Joe Miller is professor of conducting and chair of conducting for organ and sacred music at Westminster Choir College. This week, his Westminster Symphonic Choir performs Bach’s St Mathew Passion with The Philadelphia Orchestra under Yannick Nezet-Seguin, a Westminster Alum.
Tune in on Sunday, March 24th for our monthly broadcast of the Chamber Orchestra of Philadelphia. Music Director Dirk Brosse will conduct the ensemble in the world premiere of Jonathan Leshnoff's Cello Concerto, featuring renowned Russian cellist Nina Kotova. The program also includes Mendelssohn's Symphony No. 1. Sunday, March 24th, 5 to 6 pm.
Violinist Maria Bachmann with Jill Pasternak on Crossover Saturday, March 23, 2013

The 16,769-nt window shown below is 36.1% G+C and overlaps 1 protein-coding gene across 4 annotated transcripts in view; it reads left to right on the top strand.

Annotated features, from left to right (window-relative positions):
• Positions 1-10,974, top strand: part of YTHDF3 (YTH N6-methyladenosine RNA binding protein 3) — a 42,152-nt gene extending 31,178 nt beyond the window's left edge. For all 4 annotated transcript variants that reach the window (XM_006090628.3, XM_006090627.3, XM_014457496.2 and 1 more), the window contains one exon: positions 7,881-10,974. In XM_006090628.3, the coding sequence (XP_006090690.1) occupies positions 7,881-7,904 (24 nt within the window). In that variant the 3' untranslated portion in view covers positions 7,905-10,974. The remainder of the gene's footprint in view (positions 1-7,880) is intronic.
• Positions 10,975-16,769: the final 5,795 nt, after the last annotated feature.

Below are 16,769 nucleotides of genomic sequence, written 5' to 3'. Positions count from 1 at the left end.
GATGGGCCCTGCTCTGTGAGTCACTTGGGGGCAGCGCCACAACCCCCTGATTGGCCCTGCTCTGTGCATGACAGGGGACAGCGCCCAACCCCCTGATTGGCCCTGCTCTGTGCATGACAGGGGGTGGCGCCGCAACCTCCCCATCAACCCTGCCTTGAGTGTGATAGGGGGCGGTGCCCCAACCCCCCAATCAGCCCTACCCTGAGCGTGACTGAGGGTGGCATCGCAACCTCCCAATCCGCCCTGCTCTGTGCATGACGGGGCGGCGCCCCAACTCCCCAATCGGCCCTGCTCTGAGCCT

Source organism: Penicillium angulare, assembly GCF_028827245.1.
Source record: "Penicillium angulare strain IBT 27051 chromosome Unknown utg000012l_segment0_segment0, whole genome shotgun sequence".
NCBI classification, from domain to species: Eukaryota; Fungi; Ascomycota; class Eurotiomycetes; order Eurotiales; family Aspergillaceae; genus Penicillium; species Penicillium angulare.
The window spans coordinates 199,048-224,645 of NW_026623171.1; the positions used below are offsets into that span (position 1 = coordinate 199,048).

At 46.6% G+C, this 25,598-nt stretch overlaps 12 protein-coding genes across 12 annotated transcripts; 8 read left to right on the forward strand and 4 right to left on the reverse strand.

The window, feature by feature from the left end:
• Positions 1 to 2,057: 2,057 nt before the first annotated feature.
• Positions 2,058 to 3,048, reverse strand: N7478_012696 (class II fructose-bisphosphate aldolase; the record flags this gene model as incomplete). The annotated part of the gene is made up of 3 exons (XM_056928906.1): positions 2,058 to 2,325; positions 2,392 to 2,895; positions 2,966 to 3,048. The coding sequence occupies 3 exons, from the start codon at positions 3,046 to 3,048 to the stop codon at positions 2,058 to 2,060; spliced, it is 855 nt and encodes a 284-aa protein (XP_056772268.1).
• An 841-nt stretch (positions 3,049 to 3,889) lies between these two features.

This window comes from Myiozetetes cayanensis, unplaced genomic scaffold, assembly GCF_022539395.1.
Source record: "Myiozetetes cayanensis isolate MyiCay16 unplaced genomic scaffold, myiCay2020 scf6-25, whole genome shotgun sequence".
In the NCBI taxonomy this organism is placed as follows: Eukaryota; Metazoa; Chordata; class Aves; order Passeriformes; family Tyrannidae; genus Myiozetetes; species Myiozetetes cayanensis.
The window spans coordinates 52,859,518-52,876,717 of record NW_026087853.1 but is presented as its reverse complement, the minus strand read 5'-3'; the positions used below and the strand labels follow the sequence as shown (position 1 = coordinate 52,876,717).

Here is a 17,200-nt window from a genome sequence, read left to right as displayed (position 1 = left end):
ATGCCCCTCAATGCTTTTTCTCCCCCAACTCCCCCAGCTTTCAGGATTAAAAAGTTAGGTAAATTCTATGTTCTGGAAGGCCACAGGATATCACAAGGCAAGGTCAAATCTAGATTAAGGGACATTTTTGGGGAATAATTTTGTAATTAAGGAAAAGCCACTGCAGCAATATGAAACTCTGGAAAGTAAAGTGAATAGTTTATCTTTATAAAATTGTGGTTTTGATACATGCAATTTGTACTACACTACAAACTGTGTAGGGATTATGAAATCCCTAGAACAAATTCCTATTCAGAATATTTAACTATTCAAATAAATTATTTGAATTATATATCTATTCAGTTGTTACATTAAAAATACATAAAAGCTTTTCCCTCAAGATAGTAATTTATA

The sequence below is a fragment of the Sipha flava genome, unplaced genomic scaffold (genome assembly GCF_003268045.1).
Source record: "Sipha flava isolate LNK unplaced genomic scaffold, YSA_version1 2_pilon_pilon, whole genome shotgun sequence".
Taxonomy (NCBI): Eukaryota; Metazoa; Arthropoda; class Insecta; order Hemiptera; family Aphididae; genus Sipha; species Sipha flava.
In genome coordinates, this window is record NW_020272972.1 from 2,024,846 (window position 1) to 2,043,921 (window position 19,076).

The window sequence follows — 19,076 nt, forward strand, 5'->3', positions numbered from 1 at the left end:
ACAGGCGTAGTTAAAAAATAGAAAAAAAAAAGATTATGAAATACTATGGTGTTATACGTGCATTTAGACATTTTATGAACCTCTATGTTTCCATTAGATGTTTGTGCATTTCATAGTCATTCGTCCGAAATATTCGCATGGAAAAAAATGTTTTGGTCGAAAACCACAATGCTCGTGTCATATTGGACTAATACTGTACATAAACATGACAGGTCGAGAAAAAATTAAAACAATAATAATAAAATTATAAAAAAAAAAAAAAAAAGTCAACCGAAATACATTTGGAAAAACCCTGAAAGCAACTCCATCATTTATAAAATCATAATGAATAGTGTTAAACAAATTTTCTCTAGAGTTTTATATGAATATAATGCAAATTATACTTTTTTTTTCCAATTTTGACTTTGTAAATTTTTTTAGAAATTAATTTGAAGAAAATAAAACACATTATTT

This week on Crossover, violin virtuoso Maria Bachmann returns to update us on her recent happenings since her last visit in the fall of 2010.
A student of Ivan Galamian and Szymon Goldberg at Philadelphia's Curtis Institute of Music, she was awarded the school's Fritz Kreisler Prize for outstanding graduating violinist. Bachmann made her professional debut in New York in 1987 after placing first in the Fritz Kreisler International Violin Competition in Vienna. She has since established herself as a leading concert and recital hall artist worldwide.
Bachmann is perhaps best-known for her performances of new music by George Rochberg, Leon Kirchner, Albert Glinsky and Paul Moravec. Her debut recording on BMG, released in 1993, featured works from the 20th century, accompanied by award-winning pianist Jon Klibonoff. But her musical interests are wider than just new music. Another BMG release of the Beethoven and Mendelssohn violin concertos was very well received.